Despite being guarded by a security team and under video surveillance, thieves managed to steal two password-protected laptops from the administrative offices of AHMC Healthcare Inc. in October 2013. As a result, the data of approximately 729,000 patients at six California hospitals owned by AHMC was compromised.
Isolated incident? A month later, the same thing happened at Blue Cross Blue Shield of New Jersey. Two laptops, both secured by cable locks, were stolen and, with them, the data of 840,000 members.
The Enemy Within
These are just two of the many incidents that have made media headlines in recent months. It seems ironic, then, that many healthcare organizations have been hesitant to move their data and applications to the cloud because of security concerns. In actuality, the bigger threats often reside in their own offices.
That is supported by a report posted on the U.S. Department of Health and Human Services (HHS) website. As required by the privacy and security provisions of the Health Information Technology for Economic and Clinical Health (HITECH) Act, the Secretary of Health and Human Services (HHS) must post a list of breaches of unsecured protected health information that affect 500 or more individuals.
It’s a long list. Topping it is theft and unauthorized access or disclosure.
That’s not to say the cloud is the perfect solution. However, if a laptop or mobile device is stolen, the thieves can’t access patient data if it’s stored in the cloud instead of on a device.
Securing the Cloud
There are legitimate concerns about cloud security, however. Data stored in the cloud typically resides in a multi-tenant environment and shares virtualized server space with data from other customers. An inherent risk of multi-tenancy is the potential failure of isolation mechanisms that separate memory, storage, and routing between tenants.
Fortunately, reliable healthcare cloud services providers (CSPs) will invest in the best-in-breed security systems and highly trained security professionals, spreading the cost over multiple tenants. They want your business ─ and they want you happy ─ and will do what it takes to succeed at both.
Savvy CSPs catering to the healthcare sector is also very much aware of the security concerns of their prospects and are more likely to put the required planning and technology into place to head off security issues.
While the majority of HIPAA violations listed on the U.S. Department of Health and Human Services (HHS) website were committed by unscrupulous or untrained individuals rather than anonymous hackers, that doesn’t mean that healthcare organizations are immune to hacking. It doesn’t happen often, but it happens. Nefarious individuals are always on the lookout for coding errors and security oversights, ready to exploit those vulnerabilities with malware and rootkits and infect cloud components such as hypervisors and operating systems.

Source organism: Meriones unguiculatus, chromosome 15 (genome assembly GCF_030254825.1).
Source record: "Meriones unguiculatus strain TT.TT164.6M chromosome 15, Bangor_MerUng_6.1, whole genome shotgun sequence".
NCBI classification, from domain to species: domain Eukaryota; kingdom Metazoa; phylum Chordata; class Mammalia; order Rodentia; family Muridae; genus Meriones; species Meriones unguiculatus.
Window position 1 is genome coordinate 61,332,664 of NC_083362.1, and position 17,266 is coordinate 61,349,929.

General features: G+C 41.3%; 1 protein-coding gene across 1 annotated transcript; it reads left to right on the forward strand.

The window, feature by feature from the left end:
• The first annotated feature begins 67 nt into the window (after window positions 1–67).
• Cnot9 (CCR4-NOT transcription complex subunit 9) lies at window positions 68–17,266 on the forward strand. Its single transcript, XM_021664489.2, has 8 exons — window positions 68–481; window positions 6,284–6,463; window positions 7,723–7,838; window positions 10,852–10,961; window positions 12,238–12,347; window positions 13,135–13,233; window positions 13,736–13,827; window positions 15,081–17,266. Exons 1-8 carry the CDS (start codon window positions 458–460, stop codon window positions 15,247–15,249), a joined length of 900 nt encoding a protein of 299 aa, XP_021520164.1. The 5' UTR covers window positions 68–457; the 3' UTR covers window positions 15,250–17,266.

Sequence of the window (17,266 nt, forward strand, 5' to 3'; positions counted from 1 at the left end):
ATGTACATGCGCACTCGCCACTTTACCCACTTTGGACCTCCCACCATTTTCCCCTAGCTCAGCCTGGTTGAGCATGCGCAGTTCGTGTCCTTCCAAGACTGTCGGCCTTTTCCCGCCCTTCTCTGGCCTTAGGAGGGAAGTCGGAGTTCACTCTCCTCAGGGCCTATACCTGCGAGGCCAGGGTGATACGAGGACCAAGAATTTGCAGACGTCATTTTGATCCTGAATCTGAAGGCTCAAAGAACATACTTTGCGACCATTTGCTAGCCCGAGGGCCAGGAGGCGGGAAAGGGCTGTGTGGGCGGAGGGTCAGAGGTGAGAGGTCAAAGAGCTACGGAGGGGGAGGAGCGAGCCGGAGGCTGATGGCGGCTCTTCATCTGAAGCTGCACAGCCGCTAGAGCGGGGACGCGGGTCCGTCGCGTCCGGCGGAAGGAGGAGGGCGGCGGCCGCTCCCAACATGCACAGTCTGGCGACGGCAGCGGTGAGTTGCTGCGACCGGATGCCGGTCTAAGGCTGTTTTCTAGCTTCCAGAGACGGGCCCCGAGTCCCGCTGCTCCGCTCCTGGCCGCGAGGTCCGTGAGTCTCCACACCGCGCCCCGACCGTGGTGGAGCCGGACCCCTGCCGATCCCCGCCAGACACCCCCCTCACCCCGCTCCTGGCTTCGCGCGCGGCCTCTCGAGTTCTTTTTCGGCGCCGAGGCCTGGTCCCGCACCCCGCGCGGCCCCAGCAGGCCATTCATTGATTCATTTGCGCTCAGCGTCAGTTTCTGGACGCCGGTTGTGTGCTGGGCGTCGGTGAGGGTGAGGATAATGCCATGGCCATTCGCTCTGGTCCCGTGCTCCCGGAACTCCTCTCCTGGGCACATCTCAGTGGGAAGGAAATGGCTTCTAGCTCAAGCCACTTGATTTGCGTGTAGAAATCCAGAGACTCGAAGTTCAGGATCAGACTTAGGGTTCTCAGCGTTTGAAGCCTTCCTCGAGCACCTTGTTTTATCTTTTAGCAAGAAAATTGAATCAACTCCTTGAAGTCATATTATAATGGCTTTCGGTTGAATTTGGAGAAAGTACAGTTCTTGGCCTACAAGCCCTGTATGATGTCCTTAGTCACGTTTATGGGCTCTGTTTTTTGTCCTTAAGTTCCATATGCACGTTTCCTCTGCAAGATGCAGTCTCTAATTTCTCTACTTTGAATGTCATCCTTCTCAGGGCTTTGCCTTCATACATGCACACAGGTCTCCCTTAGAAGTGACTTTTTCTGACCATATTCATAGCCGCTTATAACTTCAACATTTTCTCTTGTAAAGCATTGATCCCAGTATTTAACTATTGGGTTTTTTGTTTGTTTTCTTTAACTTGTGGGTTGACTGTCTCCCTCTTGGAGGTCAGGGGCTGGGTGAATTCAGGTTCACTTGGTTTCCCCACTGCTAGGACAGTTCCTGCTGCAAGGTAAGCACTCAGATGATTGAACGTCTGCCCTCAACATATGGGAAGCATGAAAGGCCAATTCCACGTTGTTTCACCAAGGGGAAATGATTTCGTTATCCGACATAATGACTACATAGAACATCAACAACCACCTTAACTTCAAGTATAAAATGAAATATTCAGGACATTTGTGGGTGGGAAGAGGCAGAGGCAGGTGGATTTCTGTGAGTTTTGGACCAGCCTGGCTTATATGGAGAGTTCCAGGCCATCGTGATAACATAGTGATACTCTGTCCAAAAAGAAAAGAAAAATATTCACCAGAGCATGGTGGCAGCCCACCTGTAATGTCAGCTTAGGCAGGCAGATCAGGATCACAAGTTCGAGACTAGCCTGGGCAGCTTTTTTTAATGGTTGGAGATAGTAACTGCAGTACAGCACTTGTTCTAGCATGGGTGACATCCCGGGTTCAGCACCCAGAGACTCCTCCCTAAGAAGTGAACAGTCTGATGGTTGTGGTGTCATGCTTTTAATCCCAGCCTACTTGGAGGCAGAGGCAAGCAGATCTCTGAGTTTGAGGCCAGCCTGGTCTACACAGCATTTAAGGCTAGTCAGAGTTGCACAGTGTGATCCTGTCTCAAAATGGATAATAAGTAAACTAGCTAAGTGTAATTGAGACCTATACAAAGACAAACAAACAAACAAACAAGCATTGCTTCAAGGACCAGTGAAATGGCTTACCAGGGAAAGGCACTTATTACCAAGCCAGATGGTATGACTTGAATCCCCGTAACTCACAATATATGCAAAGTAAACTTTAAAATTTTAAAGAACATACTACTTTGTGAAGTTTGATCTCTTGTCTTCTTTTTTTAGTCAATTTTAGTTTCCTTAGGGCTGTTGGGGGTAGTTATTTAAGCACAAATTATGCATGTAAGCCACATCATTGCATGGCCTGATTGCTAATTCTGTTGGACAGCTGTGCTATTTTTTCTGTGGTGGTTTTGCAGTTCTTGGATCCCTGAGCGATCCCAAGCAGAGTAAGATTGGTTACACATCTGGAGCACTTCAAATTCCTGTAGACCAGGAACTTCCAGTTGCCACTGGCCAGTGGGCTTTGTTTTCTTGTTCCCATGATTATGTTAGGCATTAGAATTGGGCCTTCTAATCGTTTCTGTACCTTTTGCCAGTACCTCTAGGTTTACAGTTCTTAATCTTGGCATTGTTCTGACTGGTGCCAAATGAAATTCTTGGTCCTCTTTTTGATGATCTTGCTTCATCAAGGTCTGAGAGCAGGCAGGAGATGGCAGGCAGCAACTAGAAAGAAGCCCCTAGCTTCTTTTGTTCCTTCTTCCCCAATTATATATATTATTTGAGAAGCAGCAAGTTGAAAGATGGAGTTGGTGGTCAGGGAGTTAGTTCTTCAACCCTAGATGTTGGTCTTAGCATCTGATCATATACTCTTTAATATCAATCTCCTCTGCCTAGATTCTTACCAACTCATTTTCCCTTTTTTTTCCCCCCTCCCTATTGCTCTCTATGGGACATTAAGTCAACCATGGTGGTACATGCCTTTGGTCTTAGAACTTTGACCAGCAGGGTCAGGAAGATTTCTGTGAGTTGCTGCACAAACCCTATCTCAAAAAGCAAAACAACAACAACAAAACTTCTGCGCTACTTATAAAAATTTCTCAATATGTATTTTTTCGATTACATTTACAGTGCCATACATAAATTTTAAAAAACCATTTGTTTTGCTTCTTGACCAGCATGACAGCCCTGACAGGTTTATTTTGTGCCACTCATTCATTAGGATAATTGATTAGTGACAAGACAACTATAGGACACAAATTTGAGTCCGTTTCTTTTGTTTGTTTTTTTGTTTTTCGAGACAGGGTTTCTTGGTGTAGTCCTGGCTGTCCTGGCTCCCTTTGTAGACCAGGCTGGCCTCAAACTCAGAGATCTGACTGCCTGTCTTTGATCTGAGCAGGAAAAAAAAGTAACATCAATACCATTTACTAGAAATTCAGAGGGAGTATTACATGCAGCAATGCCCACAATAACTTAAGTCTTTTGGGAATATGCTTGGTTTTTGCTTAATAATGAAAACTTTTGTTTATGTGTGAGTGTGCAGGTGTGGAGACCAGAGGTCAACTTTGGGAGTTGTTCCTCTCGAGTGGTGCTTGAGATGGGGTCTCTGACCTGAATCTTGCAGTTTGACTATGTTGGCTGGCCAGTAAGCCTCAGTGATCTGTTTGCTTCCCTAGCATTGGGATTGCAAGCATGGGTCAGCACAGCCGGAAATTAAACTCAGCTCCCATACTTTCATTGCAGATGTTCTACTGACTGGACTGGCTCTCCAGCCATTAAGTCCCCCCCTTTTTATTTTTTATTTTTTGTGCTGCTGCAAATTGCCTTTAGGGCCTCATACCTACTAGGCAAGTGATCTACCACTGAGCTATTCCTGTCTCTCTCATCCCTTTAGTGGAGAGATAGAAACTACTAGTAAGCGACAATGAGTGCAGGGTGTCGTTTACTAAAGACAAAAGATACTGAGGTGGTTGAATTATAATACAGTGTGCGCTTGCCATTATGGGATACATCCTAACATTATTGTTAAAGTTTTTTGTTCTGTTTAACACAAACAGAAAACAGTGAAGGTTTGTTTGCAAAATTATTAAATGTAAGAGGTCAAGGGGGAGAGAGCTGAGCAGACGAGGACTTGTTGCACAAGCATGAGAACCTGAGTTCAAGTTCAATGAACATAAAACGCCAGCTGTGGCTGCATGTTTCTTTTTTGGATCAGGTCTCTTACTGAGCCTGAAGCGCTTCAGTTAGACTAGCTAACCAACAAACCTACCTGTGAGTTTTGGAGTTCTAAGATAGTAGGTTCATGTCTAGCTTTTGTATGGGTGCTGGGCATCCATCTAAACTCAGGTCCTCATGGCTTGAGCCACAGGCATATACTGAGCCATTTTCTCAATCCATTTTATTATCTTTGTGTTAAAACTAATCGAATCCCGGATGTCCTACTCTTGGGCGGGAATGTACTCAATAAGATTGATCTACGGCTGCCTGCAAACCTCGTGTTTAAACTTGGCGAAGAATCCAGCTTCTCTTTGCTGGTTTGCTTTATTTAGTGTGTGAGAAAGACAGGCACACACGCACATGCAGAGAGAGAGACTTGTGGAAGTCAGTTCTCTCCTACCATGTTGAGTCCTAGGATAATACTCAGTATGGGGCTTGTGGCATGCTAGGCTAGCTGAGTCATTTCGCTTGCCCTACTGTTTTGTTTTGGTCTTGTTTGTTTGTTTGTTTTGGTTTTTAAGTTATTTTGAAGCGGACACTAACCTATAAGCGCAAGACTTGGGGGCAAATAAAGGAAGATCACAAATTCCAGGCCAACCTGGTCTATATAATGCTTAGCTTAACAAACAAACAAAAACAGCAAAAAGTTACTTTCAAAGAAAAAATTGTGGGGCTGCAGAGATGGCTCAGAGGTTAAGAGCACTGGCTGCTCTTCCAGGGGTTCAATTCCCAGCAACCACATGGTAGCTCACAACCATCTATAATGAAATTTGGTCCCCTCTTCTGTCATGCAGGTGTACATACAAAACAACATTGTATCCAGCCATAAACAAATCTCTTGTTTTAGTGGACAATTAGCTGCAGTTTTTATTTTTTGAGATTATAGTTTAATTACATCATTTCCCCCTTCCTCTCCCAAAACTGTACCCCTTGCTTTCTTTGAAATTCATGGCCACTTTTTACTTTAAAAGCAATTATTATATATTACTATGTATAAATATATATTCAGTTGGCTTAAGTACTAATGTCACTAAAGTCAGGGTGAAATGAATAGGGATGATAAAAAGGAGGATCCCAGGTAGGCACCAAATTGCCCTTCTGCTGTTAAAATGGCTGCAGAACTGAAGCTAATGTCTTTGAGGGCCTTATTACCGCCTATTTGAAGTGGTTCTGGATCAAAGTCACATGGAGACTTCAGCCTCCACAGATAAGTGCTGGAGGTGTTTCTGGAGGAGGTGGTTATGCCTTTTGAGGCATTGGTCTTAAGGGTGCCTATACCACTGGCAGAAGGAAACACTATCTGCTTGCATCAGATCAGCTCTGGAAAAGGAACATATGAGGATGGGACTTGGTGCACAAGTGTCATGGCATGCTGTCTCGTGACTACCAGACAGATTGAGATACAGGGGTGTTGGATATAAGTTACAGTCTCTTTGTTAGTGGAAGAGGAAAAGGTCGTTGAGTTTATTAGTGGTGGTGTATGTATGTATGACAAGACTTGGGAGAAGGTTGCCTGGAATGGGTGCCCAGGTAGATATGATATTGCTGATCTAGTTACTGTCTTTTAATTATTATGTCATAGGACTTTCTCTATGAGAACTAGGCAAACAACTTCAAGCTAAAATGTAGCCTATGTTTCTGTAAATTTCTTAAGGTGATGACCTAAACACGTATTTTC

One of the more notorious cases took place in 2012 in Utah. Hackers broke into an unprotected Department of Technology Services server by exploiting a weak password. As many as 780,000 people, many of them children, were affected.
Again, the more reputable of the CSPs have processes and procedures in place to thwart attacks, using transparent data encryption, advanced key management, process-based access controls and other sophisticated strategies. These same CSPs are also more likely to engage in vulnerability testing, going beyond security audits and actually conducting physical testing to ensure the integrity and security of their cloud services.
Safe and Compliant
What may be most surprising for many in the healthcare sector is how recent HIPAA changes have helped make the cloud a more secure option. Under what is known as “the final rule,” CSPS now have greater responsibility for meeting HIPAA requirements as they relate to electronic protected health information (ePHI). They are also on the hook for potential fines for data breaches, making them much more interested in employing all necessary controls to protect sensitive patient data.
For healthcare organizations considering moving any aspect of the IT operations to the cloud, working with a CSP that is HIPAA compliant can provide peace of mind, easing some of the burdens of meeting stringent HIPAA requirements and helping to ensure that appropriate mechanisms are in place for keeping data safe.
Healthcare organizations should also insist that their service level agreements (SLAs) with CSPs specify agreed upon security objectives and outline processes for ensuring compliance. It’s not a cure-all, but it can help facilitate more effective data loss prevention.